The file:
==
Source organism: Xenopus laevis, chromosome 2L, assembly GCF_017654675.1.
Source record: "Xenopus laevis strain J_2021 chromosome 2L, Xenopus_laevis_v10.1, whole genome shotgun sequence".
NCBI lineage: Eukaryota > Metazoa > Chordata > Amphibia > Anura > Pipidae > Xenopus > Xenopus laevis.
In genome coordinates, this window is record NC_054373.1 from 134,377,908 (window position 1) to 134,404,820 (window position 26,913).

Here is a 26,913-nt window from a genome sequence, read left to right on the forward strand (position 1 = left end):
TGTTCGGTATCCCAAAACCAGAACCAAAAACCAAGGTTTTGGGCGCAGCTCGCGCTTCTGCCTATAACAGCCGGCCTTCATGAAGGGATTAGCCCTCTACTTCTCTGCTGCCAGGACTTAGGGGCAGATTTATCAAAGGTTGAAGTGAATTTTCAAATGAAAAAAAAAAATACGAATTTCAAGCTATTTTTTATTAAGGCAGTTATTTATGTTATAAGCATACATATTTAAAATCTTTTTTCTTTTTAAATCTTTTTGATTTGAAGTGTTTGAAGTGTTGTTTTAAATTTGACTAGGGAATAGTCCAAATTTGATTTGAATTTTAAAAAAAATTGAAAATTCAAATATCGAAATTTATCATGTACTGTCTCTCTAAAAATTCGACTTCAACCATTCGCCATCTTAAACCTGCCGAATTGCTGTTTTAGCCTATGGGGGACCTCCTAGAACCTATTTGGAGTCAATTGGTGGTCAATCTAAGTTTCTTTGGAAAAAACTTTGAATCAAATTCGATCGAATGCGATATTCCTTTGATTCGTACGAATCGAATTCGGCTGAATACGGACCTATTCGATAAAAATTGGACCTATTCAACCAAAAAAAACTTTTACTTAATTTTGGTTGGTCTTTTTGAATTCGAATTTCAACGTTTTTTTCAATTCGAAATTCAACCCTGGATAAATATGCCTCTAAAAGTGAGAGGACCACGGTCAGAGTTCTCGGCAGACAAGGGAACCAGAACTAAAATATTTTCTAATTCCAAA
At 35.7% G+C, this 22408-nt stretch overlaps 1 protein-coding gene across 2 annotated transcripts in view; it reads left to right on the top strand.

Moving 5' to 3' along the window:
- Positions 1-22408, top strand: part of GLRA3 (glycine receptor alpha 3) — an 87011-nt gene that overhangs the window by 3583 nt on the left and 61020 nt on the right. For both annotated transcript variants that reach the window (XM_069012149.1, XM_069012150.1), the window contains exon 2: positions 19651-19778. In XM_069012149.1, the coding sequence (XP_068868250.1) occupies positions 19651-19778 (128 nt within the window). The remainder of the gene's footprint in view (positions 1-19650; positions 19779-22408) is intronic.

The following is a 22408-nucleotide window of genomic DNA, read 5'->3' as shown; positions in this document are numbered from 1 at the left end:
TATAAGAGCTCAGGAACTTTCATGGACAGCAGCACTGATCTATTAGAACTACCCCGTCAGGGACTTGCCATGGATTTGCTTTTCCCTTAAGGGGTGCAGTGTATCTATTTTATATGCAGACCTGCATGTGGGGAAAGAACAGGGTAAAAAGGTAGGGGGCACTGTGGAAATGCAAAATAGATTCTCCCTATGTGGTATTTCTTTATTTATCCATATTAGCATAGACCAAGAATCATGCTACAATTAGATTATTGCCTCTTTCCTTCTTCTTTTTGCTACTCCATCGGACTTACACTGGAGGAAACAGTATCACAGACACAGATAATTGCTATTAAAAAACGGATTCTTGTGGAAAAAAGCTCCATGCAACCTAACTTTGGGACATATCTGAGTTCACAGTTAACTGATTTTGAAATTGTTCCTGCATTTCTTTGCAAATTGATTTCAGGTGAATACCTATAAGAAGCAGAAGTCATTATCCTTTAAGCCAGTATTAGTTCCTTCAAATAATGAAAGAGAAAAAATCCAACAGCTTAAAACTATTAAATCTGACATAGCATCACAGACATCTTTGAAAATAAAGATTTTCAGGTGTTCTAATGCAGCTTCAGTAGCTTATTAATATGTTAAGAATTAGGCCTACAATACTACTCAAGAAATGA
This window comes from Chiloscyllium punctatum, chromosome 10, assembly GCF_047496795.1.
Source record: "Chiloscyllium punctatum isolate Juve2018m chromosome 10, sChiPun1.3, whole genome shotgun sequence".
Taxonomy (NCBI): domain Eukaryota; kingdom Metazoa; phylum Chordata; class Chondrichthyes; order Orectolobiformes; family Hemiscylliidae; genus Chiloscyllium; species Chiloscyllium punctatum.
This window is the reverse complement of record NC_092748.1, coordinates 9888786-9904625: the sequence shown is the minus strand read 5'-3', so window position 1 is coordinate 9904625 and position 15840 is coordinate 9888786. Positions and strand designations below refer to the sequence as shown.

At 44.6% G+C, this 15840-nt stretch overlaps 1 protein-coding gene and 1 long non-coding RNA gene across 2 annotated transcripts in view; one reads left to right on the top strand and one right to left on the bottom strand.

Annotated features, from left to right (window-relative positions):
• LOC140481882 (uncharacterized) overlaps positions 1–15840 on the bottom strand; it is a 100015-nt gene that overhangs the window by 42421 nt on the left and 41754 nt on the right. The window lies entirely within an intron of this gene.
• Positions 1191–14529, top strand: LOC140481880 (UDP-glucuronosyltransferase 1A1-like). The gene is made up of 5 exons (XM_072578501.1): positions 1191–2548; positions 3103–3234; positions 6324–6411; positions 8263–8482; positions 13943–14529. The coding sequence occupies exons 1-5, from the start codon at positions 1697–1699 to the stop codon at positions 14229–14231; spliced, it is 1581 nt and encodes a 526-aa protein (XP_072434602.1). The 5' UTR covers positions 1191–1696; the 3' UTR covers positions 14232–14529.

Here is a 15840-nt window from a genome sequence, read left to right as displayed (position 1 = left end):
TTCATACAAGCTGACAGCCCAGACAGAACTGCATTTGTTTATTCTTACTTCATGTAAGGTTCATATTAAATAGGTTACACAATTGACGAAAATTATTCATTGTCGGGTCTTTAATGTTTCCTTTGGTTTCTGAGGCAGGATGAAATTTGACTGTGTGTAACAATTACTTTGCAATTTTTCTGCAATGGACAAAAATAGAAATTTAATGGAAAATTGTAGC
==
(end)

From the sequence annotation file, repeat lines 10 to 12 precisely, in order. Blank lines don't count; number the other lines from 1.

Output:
The following is a 22408-nucleotide window of genomic DNA, read 5'->3' as shown; positions in this document are numbered from 1 at the left end:
TATAAGAGCTCAGGAACTTTCATGGACAGCAGCACTGATCTATTAGAACTACCCCGTCAGGGACTTGCCATGGATTTGCTTTTCCCTTAAGGGGTGCAGTGTATCTATTTTATATGCAGACCTGCATGTGGGGAAAGAACAGGGTAAAAAGGTAGGGGGCACTGTGGAAATGCAAAATAGATTCTCCCTATGTGGTATTTCTTTATTTATCCATATTAGCATAGACCAAGAATCATGCTACAATTAGATTATTGCCTCTTTCCTTCTTCTTTTTGCTACTCCATCGGACTTACACTGGAGGAAACAGTATCACAGACACAGATAATTGCTATTAAAAAACGGATTCTTGTGGAAAAAAGCTCCATGCAACCTAACTTTGGGACATATCTGAGTTCACAGTTAACTGATTTTGAAATTGTTCCTGCATTTCTTTGCAAATTGATTTCAGGTGAATACCTATAAGAAGCAGAAGTCATTATCCTTTAAGCCAGTATTAGTTCCTTCAAATAATGAAAGAGAAAAAATCCAACAGCTTAAAACTATTAAATCTGACATAGCATCACAGACATCTTTGAAAATAAAGATTTTCAGGTGTTCTAATGCAGCTTCAGTAGCTTATTAATATGTTAAGAATTAGGCCTACAATACTACTCAAGAAATGA
This window comes from Chiloscyllium punctatum, chromosome 10, assembly GCF_047496795.1.